Bitscan, the duplicate content detection service previously reported on here, has released a new service under the brand name Copy Alerts to help bloggers and Webmasters more easily check for their content on the Web.
The new service meshes the functionality of its existing service, the ability to check URLs for duplicate content, and that of Google Alerts, the ability to receive automated emails notifying users of potential infringement.
The service also has a new WordPress Plugin to make the process of creating alerts easier for WordPress users and may be a compelling reason for users to give the copy detection service a try.
How it Works
The idea behind Copy Alerts is extremely simple. You provide the site with the URL that you want to track, an email address to send the alerts and the site will monitor the Web for your content, emailing you when it finds duplicates.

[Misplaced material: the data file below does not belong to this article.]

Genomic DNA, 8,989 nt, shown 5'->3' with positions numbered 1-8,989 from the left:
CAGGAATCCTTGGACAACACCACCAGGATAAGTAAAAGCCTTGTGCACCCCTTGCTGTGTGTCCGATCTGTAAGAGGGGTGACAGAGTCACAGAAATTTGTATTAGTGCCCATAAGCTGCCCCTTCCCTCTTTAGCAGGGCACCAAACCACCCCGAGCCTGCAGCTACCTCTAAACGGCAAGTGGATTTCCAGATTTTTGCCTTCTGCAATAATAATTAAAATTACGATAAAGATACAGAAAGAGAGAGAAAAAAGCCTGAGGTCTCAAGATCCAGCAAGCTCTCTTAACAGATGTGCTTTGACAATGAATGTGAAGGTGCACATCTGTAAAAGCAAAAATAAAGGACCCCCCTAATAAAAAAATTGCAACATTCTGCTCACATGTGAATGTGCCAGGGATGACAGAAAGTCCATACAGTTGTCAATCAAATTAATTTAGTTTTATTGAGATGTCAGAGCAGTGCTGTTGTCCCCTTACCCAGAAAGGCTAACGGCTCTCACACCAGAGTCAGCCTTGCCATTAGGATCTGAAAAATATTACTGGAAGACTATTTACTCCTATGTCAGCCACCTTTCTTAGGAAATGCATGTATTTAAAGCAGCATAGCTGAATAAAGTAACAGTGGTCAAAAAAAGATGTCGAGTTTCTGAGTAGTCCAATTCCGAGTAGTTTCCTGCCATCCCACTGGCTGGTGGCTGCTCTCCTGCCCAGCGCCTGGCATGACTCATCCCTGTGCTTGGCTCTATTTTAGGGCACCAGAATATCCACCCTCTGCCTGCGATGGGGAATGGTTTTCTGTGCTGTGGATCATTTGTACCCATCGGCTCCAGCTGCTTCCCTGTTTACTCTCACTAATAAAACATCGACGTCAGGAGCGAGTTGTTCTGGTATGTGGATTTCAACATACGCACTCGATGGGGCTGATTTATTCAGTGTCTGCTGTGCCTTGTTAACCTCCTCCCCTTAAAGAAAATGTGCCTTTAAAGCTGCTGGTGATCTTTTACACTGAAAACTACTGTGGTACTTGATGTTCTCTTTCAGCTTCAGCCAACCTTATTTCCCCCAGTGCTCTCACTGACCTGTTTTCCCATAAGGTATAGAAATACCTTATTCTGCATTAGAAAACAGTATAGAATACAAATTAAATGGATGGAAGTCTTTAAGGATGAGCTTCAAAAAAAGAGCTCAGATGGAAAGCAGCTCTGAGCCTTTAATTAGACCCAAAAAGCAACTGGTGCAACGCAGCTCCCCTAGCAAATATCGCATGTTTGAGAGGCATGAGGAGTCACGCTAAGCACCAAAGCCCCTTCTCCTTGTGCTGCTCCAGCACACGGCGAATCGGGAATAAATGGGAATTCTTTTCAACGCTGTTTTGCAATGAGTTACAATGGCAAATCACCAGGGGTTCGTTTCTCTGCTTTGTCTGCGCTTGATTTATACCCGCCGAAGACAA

If you want to create a large number of alerts, it may be wise to create an account with the, a process that requires only an email address and a password, so that you can manage all of your alerts in one location, rather than going email by email.
When Copy Alerts finds duplicate content for your pages, it sends you an email, one email with all of your alerts, and provides you with a series of links to a “comparison page” that displays the original and the duplicate side by side.
Though the side-by-side display can be cumbersome without a very wide monitor, you can use tabs at the top to switch between the original and the copy if you wish. You also have basic Whois information for the site at your disposal. However, there is currently no information about who is hosting the allegedly infringing site.
Still, at this point, it is trivial to move forward and take action on the site, thus resolving the issue, if one exists.
Over all, the system itself is extremely straightforward, both requiring almost no additional information and offering few options. For example, many users of Google Alerts will notice that there is no setting to determine how often alerts arrive, meaning that, in some cases, the volume of alerts could be overwhelming.